Every year, as the twelve month cycle comes to an end, there is always a discovery or two to be made in the world of music. An album or artist that you may have overlooked or simply not given a chance up until those final days. Deaf Row are the band that fell through the cracks for me and my oh my, what a fool I have been to allow that to happen. Don’t let yourself be just as much of a fool, as that would be very bad indeed. Learn from my mistake or suffer the consequences.
The consequences being that you won’t have heard the ‘Buried Alive EP‘ from the aforementioned Deaf Row. A fate worse than death!
OK, maybe not quite worse than death, but you know… It would suck for you…
Yes, I know I can be a tad overdramatic at times, you don’t need to remind me.
So, back to the review now. What we have on offer here is five tracks of what I can only refer to as not-quite Hardcore Hardcore (a contradiction in terms, I know). A sound that carries a lot of the tropes of hardcore, but with far more depth and complexity than just shouting angrily over some trashy guitar work. A sound that borders upon Emo (there is definitely some comparisons to be made with the sounds of early My Chemical Romance and that classic mid-2000’s alternative sound), with a definite big ol’ dose of melancholy seasoning the audible flavours of the sonic soup (f**k me, I think I may use metaphors a little too much sometimes), but with far bigger b***ocks behind it than your average angsty eyeliner release (a genre that, before I get people angry, completely consumed both my image and listening habits for a very long time, which I still totally adore!). It’s clear that front-man Ozzy Thornton is taking no prisoners here and letting rip to his fullest extent. For the finest example of this look no further than the second track in, quite aptly named, ‘The Pain And Suffering From A Tragic Event’. We’re not quite sure what this tragic event was, but the pain is pure and channeled into an absolutely roaring vocal performance that straddles the line between heartbroken emotion and a fearsome battlecry. ‘The Death Of Icarus’ however, is the absolute high point of the listening experience, managing to push pure, unadulterated anguish from the band onto the listener. “Save me from myself” may seem like a clichéd line to have in a Rock track (or pretty much any track for that matter) but here it’s abundantly evident that this is no line picked out at random, it is a lyric that is completely sincere and delivered like a f***ing powerful punch to the gut (a punch made of truth no less!).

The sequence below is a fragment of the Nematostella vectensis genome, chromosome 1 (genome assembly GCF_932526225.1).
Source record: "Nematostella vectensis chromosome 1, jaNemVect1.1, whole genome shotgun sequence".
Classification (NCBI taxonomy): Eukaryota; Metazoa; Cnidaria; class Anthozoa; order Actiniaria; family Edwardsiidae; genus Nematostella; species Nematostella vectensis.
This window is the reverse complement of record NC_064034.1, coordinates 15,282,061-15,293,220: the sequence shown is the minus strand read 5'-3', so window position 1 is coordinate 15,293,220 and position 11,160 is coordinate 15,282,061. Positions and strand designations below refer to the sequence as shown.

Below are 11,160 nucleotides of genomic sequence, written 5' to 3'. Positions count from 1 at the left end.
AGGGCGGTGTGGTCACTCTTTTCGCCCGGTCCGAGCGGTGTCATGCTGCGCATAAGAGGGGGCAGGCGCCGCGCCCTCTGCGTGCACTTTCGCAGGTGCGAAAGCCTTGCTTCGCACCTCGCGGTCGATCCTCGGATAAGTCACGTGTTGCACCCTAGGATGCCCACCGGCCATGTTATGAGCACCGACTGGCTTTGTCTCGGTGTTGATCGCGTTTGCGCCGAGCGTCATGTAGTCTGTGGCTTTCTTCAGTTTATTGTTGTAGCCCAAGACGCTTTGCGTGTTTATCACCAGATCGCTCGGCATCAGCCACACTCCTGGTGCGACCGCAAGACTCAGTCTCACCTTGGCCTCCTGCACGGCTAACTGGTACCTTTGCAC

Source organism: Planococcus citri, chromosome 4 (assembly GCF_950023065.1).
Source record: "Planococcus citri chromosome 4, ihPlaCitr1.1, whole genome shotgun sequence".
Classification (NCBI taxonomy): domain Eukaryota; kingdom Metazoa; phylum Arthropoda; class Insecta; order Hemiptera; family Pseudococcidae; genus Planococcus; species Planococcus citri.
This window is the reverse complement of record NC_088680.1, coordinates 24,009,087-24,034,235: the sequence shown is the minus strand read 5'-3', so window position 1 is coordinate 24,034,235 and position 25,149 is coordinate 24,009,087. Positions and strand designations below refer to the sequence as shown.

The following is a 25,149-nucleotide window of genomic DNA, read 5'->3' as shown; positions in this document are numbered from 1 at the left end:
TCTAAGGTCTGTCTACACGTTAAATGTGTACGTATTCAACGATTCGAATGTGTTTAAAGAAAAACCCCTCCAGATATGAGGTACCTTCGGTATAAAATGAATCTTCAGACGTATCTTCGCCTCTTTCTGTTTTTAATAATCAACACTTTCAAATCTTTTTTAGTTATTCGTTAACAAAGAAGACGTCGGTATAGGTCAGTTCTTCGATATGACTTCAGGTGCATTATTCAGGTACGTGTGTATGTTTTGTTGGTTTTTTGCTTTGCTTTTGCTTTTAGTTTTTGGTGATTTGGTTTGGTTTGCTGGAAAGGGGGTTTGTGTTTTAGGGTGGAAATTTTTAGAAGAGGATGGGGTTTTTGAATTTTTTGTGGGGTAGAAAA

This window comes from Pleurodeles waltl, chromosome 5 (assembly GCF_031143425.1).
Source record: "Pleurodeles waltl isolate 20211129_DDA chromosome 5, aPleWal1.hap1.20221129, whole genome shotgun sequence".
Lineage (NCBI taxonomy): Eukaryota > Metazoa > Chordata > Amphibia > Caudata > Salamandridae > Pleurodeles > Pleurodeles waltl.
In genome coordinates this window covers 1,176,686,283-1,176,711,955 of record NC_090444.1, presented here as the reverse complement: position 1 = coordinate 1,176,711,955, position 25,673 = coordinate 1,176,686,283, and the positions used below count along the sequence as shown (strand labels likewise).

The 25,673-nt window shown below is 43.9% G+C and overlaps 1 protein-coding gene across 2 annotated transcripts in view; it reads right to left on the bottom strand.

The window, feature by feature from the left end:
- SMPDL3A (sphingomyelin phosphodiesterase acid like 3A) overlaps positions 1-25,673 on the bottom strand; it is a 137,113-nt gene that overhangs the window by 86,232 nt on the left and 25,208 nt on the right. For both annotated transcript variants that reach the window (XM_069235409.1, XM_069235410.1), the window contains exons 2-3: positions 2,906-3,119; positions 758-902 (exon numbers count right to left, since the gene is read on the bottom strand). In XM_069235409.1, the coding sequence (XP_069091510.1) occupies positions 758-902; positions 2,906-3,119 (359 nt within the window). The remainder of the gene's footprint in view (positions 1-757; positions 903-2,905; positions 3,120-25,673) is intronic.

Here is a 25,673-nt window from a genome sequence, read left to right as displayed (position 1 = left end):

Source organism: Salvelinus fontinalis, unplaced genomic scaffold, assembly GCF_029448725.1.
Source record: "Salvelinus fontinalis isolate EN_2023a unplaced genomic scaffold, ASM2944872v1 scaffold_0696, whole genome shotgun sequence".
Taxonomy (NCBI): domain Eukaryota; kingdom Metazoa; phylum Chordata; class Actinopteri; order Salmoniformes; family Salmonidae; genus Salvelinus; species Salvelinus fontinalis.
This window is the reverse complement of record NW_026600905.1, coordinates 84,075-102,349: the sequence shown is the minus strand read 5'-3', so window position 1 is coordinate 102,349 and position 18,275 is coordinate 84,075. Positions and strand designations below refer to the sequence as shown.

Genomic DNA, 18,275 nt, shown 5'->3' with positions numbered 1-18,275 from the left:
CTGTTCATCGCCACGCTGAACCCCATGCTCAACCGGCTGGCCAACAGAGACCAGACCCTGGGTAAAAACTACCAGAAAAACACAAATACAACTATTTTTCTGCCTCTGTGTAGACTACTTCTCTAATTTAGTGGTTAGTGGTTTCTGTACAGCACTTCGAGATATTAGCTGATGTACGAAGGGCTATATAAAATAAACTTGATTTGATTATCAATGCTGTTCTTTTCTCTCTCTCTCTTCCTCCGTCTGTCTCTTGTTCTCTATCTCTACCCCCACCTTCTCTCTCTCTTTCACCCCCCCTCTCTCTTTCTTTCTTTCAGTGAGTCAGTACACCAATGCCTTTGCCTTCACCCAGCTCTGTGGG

Throughout the just under half an hour run time, Deaf Row make it quite clear that they’re not hear to f**k about. There sound is raw and uncompromising, completely absent of any unnecessary polish or production trickery. If that’s your bag, then this is an absolutely essential discovery to make before 2019 rolls around.